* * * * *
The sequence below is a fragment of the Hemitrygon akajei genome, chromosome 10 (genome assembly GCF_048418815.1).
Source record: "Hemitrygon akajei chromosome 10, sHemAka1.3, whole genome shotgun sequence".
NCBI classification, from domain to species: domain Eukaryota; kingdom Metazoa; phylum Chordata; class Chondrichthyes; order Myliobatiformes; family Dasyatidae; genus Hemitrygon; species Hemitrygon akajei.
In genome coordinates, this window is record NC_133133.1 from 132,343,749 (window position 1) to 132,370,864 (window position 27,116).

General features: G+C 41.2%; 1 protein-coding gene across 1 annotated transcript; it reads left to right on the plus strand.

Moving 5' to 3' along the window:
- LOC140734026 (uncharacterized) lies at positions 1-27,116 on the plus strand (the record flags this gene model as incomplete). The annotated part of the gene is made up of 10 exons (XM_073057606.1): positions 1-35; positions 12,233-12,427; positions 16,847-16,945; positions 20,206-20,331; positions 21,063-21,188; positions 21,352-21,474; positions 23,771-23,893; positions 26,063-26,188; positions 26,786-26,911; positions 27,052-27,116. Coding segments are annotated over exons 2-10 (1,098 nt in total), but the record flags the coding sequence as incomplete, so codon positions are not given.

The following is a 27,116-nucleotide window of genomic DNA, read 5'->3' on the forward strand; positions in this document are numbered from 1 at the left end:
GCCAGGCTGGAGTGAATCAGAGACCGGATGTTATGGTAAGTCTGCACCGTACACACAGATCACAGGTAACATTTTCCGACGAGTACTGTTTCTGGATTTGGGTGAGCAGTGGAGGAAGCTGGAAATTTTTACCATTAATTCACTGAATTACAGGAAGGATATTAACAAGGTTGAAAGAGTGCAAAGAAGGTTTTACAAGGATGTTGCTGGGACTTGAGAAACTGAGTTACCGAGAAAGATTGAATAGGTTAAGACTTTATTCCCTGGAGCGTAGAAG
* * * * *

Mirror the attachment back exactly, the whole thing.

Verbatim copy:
The sequence below is a fragment of the Hemitrygon akajei genome, chromosome 10 (genome assembly GCF_048418815.1).
Source record: "Hemitrygon akajei chromosome 10, sHemAka1.3, whole genome shotgun sequence".
NCBI classification, from domain to species: domain Eukaryota; kingdom Metazoa; phylum Chordata; class Chondrichthyes; order Myliobatiformes; family Dasyatidae; genus Hemitrygon; species Hemitrygon akajei.
In genome coordinates, this window is record NC_133133.1 from 132,343,749 (window position 1) to 132,370,864 (window position 27,116).

General features: G+C 41.2%; 1 protein-coding gene across 1 annotated transcript; it reads left to right on the plus strand.

Moving 5' to 3' along the window:
- LOC140734026 (uncharacterized) lies at positions 1-27,116 on the plus strand (the record flags this gene model as incomplete). The annotated part of the gene is made up of 10 exons (XM_073057606.1): positions 1-35; positions 12,233-12,427; positions 16,847-16,945; positions 20,206-20,331; positions 21,063-21,188; positions 21,352-21,474; positions 23,771-23,893; positions 26,063-26,188; positions 26,786-26,911; positions 27,052-27,116. Coding segments are annotated over exons 2-10 (1,098 nt in total), but the record flags the coding sequence as incomplete, so codon positions are not given.

The following is a 27,116-nucleotide window of genomic DNA, read 5'->3' on the forward strand; positions in this document are numbered from 1 at the left end:
GCCAGGCTGGAGTGAATCAGAGACCGGATGTTATGGTAAGTCTGCACCGTACACACAGATCACAGGTAACATTTTCCGACGAGTACTGTTTCTGGATTTGGGTGAGCAGTGGAGGAAGCTGGAAATTTTTACCATTAATTCACTGAATTACAGGAAGGATATTAACAAGGTTGAAAGAGTGCAAAGAAGGTTTTACAAGGATGTTGCTGGGACTTGAGAAACTGAGTTACCGAGAAAGATTGAATAGGTTAAGACTTTATTCCCTGGAGCGTAGAAG